Soon there will be U.S. Department of Agriculture (USDA) "apps" for smart phones, now that the Object Modeling System (OMS) is operational. The OMS is a framework for making software applications that use the power of cloud computing to run science computer models.
Laj Ahuja and other scientists with USDA's Agricultural Research Service (ARS) created the OMS framework in partnership with Frank Geter and others at USDA's Natural Resources Conservation Service (NRCS), Olaf David and others at Colorado State University at Fort Collins, Colo., the U.S. Geological Survey, and other collaborators. Ahuja is research leader at the ARS Agricultural Systems Research Unit in Fort Collins. Jack Carlson, retired NRCS chief information officer, is collaborating with the project.
ARS is USDA's principal intramural scientific research agency.
The OMS framework houses agro-environmental computer models and modules for building models. It has been handed over to NRCS for use and is available to anyone at: http://oms.javaforge.com. Modelers from around the world can collaboratively develop and contribute to models in OMS, as modelers from Europe are already doing. Work has begun to design applications that connect to computer model services in large data centers, often referred to as "the cloud."
Here's an example of what an NRCS app might look like: A farmer shows an NRCS conservationist the soil carried off a field after a heavy rain and asks how much soil is being lost and what can be done about it. The conservationist picks up a smart cell phone for answers. The phone's GPS (Global Positioning System) locates the field's coordinates and connects to the Revised Universal Soil Loss Equation version 2 (RUSLE2) model service in the cloud to calculate soil erosion under various agricultural management practices. The answers return quickly, harnessing the power of the large data centers.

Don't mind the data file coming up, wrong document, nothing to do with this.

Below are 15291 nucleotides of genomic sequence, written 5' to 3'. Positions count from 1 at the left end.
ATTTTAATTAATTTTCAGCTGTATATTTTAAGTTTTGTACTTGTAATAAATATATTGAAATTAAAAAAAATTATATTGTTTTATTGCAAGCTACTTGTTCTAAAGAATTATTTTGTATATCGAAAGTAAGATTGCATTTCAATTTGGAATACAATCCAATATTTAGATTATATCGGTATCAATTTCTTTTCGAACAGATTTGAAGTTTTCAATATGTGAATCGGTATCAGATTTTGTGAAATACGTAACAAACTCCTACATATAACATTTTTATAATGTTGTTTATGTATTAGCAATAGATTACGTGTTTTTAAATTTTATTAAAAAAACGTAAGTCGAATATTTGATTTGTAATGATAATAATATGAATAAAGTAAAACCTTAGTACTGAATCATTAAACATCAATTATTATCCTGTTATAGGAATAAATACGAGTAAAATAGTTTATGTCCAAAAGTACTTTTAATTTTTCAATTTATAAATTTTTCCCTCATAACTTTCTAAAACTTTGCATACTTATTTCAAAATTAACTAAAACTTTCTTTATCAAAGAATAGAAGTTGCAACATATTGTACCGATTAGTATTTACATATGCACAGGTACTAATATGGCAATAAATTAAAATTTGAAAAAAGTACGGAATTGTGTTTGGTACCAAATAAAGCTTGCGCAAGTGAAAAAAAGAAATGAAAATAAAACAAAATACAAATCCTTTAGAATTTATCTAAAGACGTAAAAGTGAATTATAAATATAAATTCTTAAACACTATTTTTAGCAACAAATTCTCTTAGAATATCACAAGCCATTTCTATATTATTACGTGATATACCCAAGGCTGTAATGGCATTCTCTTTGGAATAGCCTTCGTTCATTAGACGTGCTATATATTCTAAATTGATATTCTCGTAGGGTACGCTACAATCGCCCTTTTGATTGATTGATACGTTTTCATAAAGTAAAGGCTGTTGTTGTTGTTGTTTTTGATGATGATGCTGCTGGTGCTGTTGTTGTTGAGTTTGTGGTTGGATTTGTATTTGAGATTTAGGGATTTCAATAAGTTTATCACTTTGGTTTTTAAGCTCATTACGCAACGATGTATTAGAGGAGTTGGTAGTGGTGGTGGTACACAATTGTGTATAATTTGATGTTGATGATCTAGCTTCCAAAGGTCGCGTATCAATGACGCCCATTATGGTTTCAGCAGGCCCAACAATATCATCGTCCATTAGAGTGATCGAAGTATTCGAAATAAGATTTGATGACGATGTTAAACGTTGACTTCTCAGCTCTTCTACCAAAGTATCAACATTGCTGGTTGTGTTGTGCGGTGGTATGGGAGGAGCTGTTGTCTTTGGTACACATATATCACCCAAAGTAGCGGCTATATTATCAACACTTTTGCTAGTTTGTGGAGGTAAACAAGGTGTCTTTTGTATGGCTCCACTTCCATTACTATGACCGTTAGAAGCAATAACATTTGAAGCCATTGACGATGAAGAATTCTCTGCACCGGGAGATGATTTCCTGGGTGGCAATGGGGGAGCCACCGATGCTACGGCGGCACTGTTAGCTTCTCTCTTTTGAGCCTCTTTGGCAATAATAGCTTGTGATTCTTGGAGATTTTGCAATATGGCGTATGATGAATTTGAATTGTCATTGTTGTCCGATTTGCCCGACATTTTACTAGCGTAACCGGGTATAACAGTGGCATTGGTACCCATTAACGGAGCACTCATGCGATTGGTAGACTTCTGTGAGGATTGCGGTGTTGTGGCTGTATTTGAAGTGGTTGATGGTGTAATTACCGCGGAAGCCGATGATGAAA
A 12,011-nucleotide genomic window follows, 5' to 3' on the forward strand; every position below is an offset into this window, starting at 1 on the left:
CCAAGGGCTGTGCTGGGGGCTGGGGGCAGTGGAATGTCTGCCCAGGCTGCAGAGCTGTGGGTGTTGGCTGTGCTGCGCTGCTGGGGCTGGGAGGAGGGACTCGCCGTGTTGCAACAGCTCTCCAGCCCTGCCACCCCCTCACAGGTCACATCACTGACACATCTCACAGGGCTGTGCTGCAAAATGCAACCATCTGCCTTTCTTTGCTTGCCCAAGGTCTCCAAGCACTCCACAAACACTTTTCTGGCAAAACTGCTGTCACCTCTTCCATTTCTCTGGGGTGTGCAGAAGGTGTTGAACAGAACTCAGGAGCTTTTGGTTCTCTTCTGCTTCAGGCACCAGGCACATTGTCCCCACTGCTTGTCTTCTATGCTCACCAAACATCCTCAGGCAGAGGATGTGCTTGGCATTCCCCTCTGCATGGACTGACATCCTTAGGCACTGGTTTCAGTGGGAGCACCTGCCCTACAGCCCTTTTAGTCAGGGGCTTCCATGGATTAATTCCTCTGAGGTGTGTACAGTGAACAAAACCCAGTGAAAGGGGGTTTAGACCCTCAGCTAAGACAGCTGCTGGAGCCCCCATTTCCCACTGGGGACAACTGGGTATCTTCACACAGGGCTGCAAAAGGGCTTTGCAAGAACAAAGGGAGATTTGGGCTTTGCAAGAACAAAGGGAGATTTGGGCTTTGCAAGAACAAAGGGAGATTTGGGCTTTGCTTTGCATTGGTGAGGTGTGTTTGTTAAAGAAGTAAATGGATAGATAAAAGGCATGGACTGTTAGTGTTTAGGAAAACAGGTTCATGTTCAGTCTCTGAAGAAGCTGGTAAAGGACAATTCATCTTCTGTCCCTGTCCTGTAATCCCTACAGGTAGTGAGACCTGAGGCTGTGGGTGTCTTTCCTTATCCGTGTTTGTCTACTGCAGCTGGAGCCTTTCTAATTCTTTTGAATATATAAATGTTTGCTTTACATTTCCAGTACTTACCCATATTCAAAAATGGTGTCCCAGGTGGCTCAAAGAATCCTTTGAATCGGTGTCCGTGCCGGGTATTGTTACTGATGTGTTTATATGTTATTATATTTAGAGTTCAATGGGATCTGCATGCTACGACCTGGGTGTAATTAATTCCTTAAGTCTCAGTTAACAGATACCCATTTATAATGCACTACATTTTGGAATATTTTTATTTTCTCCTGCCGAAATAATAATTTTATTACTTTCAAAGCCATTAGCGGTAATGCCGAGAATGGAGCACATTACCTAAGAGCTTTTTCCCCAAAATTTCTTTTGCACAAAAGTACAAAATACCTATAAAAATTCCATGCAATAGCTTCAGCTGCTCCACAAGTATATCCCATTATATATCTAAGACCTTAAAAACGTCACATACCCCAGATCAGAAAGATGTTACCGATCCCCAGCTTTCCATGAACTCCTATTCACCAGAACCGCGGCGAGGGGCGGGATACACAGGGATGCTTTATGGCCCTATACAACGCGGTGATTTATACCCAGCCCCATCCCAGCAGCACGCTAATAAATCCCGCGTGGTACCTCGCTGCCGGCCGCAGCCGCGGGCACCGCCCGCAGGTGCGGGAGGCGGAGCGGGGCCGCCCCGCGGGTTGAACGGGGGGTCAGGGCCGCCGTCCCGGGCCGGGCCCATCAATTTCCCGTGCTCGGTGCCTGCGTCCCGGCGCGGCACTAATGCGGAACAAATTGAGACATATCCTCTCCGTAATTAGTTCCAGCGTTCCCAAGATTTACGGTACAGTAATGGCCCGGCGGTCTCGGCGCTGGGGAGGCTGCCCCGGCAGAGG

The current primary ARS application of OMS is to deliver science model services to NRCS in support of their Conservation Delivery Streamlining Initiative.
Every work day, NRCS conservationists service more than 5,000 conservation plans. In the past, running models has been a laborious process. OMS will improve the efficiency of using these model services for farmers by 80 to 90 percent.
Read more about the research in the February 2011 issue of Agricultural Research magazine.